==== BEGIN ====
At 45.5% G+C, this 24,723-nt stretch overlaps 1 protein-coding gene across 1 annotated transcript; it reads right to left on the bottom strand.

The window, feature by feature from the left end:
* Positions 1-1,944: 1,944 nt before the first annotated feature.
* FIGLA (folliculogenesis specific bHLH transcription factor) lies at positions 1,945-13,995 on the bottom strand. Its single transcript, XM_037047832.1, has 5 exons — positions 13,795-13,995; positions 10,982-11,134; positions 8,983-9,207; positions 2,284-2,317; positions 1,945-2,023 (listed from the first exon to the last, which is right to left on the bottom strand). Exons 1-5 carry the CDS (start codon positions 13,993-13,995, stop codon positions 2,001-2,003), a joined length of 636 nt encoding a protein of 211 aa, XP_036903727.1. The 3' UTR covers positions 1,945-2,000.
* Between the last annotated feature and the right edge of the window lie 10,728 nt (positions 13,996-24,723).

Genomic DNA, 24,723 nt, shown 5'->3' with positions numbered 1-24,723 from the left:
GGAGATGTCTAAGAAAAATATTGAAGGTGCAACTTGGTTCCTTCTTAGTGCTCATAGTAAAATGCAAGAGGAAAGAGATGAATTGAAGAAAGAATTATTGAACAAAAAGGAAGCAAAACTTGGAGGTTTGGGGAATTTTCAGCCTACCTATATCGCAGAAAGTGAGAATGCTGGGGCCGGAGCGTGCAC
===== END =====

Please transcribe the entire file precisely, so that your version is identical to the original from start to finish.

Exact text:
At 45.5% G+C, this 24,723-nt stretch overlaps 1 protein-coding gene across 1 annotated transcript; it reads right to left on the bottom strand.

The window, feature by feature from the left end:
* Positions 1-1,944: 1,944 nt before the first annotated feature.
* FIGLA (folliculogenesis specific bHLH transcription factor) lies at positions 1,945-13,995 on the bottom strand. Its single transcript, XM_037047832.1, has 5 exons — positions 13,795-13,995; positions 10,982-11,134; positions 8,983-9,207; positions 2,284-2,317; positions 1,945-2,023 (listed from the first exon to the last, which is right to left on the bottom strand). Exons 1-5 carry the CDS (start codon positions 13,993-13,995, stop codon positions 2,001-2,003), a joined length of 636 nt encoding a protein of 211 aa, XP_036903727.1. The 3' UTR covers positions 1,945-2,000.
* Between the last annotated feature and the right edge of the window lie 10,728 nt (positions 13,996-24,723).

Genomic DNA, 24,723 nt, shown 5'->3' with positions numbered 1-24,723 from the left:
GGAGATGTCTAAGAAAAATATTGAAGGTGCAACTTGGTTCCTTCTTAGTGCTCATAGTAAAATGCAAGAGGAAAGAGATGAATTGAAGAAAGAATTATTGAACAAAAAGGAAGCAAAACTTGGAGGTTTGGGGAATTTTCAGCCTACCTATATCGCAGAAAGTGAGAATGCTGGGGCCGGAGCGTGCAC